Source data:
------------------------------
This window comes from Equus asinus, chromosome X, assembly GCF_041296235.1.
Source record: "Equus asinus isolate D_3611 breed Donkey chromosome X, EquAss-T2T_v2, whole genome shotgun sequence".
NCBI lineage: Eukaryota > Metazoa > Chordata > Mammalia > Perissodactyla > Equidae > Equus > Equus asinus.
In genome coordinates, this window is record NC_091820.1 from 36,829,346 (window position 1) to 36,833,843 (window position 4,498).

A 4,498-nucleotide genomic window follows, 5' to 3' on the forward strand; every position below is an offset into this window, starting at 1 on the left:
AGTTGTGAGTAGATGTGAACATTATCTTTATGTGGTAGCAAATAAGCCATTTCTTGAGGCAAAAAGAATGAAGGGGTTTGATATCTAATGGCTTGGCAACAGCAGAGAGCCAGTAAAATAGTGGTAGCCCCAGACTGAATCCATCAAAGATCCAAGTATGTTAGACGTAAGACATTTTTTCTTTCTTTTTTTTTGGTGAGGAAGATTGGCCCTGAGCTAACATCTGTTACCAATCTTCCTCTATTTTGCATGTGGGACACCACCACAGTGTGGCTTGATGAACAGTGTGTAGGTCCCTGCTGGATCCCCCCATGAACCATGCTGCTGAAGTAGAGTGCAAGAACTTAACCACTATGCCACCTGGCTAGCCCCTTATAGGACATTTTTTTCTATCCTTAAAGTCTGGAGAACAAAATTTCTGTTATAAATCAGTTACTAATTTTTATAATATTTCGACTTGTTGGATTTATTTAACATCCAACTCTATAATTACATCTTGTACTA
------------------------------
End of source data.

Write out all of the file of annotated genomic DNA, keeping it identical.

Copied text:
This window comes from Equus asinus, chromosome X, assembly GCF_041296235.1.
Source record: "Equus asinus isolate D_3611 breed Donkey chromosome X, EquAss-T2T_v2, whole genome shotgun sequence".
NCBI lineage: Eukaryota > Metazoa > Chordata > Mammalia > Perissodactyla > Equidae > Equus > Equus asinus.
In genome coordinates, this window is record NC_091820.1 from 36,829,346 (window position 1) to 36,833,843 (window position 4,498).

A 4,498-nucleotide genomic window follows, 5' to 3' on the forward strand; every position below is an offset into this window, starting at 1 on the left:
AGTTGTGAGTAGATGTGAACATTATCTTTATGTGGTAGCAAATAAGCCATTTCTTGAGGCAAAAAGAATGAAGGGGTTTGATATCTAATGGCTTGGCAACAGCAGAGAGCCAGTAAAATAGTGGTAGCCCCAGACTGAATCCATCAAAGATCCAAGTATGTTAGACGTAAGACATTTTTTCTTTCTTTTTTTTTGGTGAGGAAGATTGGCCCTGAGCTAACATCTGTTACCAATCTTCCTCTATTTTGCATGTGGGACACCACCACAGTGTGGCTTGATGAACAGTGTGTAGGTCCCTGCTGGATCCCCCCATGAACCATGCTGCTGAAGTAGAGTGCAAGAACTTAACCACTATGCCACCTGGCTAGCCCCTTATAGGACATTTTTTTCTATCCTTAAAGTCTGGAGAACAAAATTTCTGTTATAAATCAGTTACTAATTTTTATAATATTTCGACTTGTTGGATTTATTTAACATCCAACTCTATAATTACATCTTGTACTA